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A new, yet old, threat to amphibians
Globally, populations of amphibians have been severely affected by a disease caused by the fungus Batrachochytrium dendrobatidis. Recently, some European salamander populations were decimated by the emergence of a new, related chytrid fungus, B. salamandrivorans. Martel et al. screened amphibians across continents. This newly emerging threat seems to have originated in Asia and traveled to Europe with salamanders transported as part of the pet trade. Asian salamanders have evolved resistance to the pathogen, but salamanders from other parts of the world are highly susceptible.
Science, this issue p. 630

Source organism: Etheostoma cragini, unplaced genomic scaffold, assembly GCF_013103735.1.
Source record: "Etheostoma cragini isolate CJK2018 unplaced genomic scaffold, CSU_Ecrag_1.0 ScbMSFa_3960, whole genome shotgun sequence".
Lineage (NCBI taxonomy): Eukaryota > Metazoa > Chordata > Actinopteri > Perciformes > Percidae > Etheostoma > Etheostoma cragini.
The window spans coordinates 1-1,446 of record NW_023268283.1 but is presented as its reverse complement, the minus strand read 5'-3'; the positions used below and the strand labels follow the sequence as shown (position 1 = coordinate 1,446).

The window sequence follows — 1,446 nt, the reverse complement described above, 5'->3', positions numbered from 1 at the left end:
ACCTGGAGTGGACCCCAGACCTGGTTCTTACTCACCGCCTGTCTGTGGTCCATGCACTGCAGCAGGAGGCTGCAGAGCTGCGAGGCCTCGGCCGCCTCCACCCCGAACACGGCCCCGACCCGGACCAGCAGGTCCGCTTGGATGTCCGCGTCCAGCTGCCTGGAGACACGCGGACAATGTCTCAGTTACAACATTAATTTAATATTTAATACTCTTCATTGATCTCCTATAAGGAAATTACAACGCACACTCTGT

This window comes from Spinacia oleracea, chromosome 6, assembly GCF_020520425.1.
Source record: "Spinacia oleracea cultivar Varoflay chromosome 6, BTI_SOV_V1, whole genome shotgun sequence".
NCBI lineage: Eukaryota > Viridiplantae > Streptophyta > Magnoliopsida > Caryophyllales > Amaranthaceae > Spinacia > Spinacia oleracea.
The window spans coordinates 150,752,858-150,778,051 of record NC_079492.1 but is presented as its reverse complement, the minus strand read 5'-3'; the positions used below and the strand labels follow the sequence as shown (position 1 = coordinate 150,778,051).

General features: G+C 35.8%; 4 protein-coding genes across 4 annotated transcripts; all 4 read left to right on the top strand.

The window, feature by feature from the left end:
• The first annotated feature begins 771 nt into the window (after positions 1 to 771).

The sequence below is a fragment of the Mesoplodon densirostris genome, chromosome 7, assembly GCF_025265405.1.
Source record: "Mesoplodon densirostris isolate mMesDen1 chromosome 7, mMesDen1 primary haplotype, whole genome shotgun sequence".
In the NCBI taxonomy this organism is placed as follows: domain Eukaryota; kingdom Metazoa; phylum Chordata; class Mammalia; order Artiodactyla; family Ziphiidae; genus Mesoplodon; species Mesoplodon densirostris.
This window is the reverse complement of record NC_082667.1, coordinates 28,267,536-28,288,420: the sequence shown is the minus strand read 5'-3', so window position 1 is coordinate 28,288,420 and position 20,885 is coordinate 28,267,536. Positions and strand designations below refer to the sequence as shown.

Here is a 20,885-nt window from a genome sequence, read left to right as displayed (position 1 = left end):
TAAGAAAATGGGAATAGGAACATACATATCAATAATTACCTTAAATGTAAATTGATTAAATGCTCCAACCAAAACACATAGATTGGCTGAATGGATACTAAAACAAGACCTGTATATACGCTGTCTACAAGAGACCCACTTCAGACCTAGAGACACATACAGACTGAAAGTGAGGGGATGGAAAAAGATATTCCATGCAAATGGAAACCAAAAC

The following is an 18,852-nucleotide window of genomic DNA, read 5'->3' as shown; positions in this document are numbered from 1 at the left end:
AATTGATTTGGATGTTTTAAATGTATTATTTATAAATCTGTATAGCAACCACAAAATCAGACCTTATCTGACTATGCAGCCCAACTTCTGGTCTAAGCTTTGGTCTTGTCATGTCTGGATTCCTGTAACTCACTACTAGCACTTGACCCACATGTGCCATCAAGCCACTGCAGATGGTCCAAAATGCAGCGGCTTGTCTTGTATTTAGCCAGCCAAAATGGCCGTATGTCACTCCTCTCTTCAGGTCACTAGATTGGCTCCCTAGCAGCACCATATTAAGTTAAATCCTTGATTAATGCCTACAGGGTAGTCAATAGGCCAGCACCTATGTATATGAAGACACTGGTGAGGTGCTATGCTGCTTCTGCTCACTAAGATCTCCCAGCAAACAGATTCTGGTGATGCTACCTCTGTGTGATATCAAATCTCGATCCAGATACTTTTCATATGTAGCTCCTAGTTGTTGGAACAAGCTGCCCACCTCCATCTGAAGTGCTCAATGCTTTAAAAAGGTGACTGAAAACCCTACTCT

Emerging infectious diseases are reducing biodiversity on a global scale. Recently, the emergence of the chytrid fungus Batrachochytrium salamandrivorans resulted in rapid declines in populations of European fire salamanders. Here, we screened more than 5000 amphibians from across four continents and combined experimental assessment of pathogenicity with phylogenetic methods to estimate the threat that this infection poses to amphibian diversity. Results show that B. salamandrivorans is restricted to, but highly pathogenic for, salamanders and newts (Urodela). The pathogen likely originated and remained in coexistence with a clade of salamander hosts for millions of years in Asia. As a result of globalization and lack of biosecurity, it has recently been introduced into naïve European amphibian populations, where it is currently causing biodiversity loss.